FIG. 1 shows a left side view of a prior art toy vehicle;
FIG. 2 is an end view of the prior art toy vehicle of FIG. 1;
FIG. 3 is a diagrammatic side elevational view showing the operative components of the shifting mechanism of the prior art vehicle of FIG. 1;
FIG. 4 is a bottom plan view of the prior art toy vehicle of FIG. 1;
FIG. 5 is a perspective view of the chassis portion of the toy vehicle of the present invention on a surface, illustrating the details of the shifting mechanism;
FIG. 6 is a top plan view of the chassis portion of FIG. 5, partly in cross-section;
FIG. 7 is a further perspective view of the vehicle as shown in FIG. 5 with the vehicle held above a surface;
FIG. 8 is a further top plan view of the chassis portion, as shown in FIG. 6, with the linkage arm of the shifting mechanism moved to the operating position to shift the gear shift lever into high gear;
FIG. 9 is a partial top plan view of the chassis portion showing the gear shift lever in low gear; and
FIG. 10 is a top plan view similar to that of FIG. 9, with the gear shift lever in neutral.BEST MODE FOR CARRYING OUT THE INVENTION
Referring now to the drawings, and particularly to FIGS. 1 through 4, the prior art device as disclosed in co-pending U.S. patent application Ser. No. 345,297 filed Feb. 3, 1982 is shown. A toy vehicle 10, having a van type form, includes a pair of rear wheels 12, 13, and a pair of front wheels 15, 16. The rear wheels 12, 13 are assembled with and carried by a motor drive means module 22 which is suitably secured to a chassis member 20 by fastening means (not shown). Extending from the module 22 at the rear end thereof is a control arm 30 having an enlarged cap 32.
The motor drive module 22 is shown and described in U.S. Pat. No. 4,141,256, issued Feb. 27, 1979 to Wilson et. al, entitled "Two-Speed Inertia Motor". This patent is incorporated herein by reference thereto. Basically, as discussed in the Wilson et al patent, the motor module is an inertia powered motor having a cluth member operable by a shift fork member by means of a control arm 30 into engagement with a first or second gear arrangement (or neutral) for providing a first or second speed of movement for a vehicle. The shift fork member is urged in a first direction by a compression spring encircling the shaft on which the fork member is slidably mounted. The control arm 30 is suitably bent to engaged notches in an elongate slot to fix the position thereof by the operator detenting the arm 30 in the appropriate notch for the desired gear.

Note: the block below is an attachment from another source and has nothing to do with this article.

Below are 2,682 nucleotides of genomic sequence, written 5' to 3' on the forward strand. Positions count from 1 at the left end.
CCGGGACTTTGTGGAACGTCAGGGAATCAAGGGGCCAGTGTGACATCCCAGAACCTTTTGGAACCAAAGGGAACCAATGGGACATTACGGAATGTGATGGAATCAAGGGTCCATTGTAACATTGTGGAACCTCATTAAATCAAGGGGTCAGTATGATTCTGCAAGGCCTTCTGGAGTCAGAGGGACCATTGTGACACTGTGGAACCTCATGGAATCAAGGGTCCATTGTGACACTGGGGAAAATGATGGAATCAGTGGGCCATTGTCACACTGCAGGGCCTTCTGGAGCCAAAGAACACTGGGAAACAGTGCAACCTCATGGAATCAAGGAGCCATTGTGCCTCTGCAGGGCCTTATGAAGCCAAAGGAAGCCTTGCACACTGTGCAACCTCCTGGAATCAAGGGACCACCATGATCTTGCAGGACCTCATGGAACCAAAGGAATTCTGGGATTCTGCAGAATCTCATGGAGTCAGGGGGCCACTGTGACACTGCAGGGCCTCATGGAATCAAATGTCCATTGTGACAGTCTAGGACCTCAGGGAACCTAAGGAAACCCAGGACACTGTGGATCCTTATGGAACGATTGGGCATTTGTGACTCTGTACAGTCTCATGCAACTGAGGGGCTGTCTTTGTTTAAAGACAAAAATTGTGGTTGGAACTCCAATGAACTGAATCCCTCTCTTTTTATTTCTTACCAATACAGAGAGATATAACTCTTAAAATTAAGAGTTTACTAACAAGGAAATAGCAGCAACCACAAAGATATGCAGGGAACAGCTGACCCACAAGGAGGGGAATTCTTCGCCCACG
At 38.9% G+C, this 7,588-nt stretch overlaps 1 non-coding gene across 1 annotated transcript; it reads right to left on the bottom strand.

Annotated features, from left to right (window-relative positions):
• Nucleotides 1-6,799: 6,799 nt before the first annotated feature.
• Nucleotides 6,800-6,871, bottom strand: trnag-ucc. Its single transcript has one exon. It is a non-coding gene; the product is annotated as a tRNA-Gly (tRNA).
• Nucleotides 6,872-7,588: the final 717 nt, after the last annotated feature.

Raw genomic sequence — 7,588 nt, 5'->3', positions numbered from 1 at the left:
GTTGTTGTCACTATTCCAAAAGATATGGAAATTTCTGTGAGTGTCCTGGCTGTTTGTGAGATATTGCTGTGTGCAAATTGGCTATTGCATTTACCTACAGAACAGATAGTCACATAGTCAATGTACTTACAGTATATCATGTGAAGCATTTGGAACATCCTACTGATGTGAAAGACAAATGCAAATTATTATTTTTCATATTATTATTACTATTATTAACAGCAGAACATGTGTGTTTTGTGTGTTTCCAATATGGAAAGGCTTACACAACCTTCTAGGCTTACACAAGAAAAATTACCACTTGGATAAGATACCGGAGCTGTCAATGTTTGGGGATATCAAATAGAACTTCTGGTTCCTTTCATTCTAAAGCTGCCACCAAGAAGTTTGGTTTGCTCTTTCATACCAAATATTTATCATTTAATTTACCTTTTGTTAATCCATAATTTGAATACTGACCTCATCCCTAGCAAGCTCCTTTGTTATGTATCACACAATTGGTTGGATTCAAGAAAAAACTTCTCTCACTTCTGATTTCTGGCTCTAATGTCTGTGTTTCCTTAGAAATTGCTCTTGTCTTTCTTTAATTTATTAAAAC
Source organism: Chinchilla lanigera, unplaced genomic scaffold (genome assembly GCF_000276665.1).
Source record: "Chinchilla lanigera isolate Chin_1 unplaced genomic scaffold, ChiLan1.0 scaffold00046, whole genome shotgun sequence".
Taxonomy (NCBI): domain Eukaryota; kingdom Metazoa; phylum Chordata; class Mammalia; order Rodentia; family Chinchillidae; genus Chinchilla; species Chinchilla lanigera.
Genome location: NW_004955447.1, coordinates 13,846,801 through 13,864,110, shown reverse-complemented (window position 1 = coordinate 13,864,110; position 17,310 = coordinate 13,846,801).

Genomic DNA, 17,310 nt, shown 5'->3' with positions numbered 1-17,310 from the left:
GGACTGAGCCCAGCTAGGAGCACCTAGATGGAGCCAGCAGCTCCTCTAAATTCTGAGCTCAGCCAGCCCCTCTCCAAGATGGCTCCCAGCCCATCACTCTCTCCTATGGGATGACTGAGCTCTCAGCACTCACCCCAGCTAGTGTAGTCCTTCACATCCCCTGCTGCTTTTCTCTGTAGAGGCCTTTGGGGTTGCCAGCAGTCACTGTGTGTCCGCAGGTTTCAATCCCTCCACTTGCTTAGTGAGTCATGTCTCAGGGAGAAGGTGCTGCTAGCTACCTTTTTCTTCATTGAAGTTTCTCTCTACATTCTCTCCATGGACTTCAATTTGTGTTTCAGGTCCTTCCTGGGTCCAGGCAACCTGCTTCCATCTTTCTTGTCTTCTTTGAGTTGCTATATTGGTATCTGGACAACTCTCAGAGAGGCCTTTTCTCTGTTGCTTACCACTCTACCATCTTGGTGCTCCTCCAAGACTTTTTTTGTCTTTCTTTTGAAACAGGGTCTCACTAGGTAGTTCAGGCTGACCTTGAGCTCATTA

The vehicle 10 further includes an actuator means, such as a linkage arm 34, an operating means, such as a cam disk 36 and reset means, such as cam shaft 38. The cam disk 36 is secured to the inner side of the front left wheel 16 and moves upon rotation of the wheel 16, as shown in FIG. 3. The interior surface of cam disk 36 is provided with a spiral groove 40, much like the groove on a phonograph record. The linkage arm 34 is provided with an arcuate cutout 42 adjacent the rear end thereof for frictionally, pivotably engaging an axle 44 of the motor module 22. The forward end of the linkage arm 34 is of a length sufficient to terminate in proximity to the cam disk 36, with the forward portion being suitably bent to clear the front wheel 16. The forward portion of the linkage arm 34 is generally blade shaped and bent, with the free end thereof having a cam follower means 46 in the form of a pyramid extending from the side thereof toward the cam disk 36. The point of the pyramid or cam follower 46 is configured for tracking in the spiral groove 40 of the disk 36, similar to a phonograph needle.
Rearwardly of the pivot or cutout 42, the linkage arm 34 extends back and up, terminating in a trigger foot 48, which is of a bent plate-shaped configuration for abuttingly engaging the cap 32 of the control arm 30 of the motor module 22. A downwardly depending cutout 50 is provided on the linkage arm 34 intermediate the pivot or cutout 42 and the cam follower 46. A reset button or cam shaft 38 is inserted through an aperture 52 in the side of chassis member 20, with the lead end having a ramped notch 54 for captively and slidably engaging the depending cutout 50 of the linkage arm 34. The cam shaft 38 is slidable within the aperture 52 with the lower edge of the cutout 50 coacting with the ramp of the ramped notch for presetting the initial amount of pivoting of the linkage arm 34. That is, upon depression of the shaft 38, the front end of the linkage arm 34 will be raised to preposition the cam follower 46 relative to the groove 40 of the cam disk 36.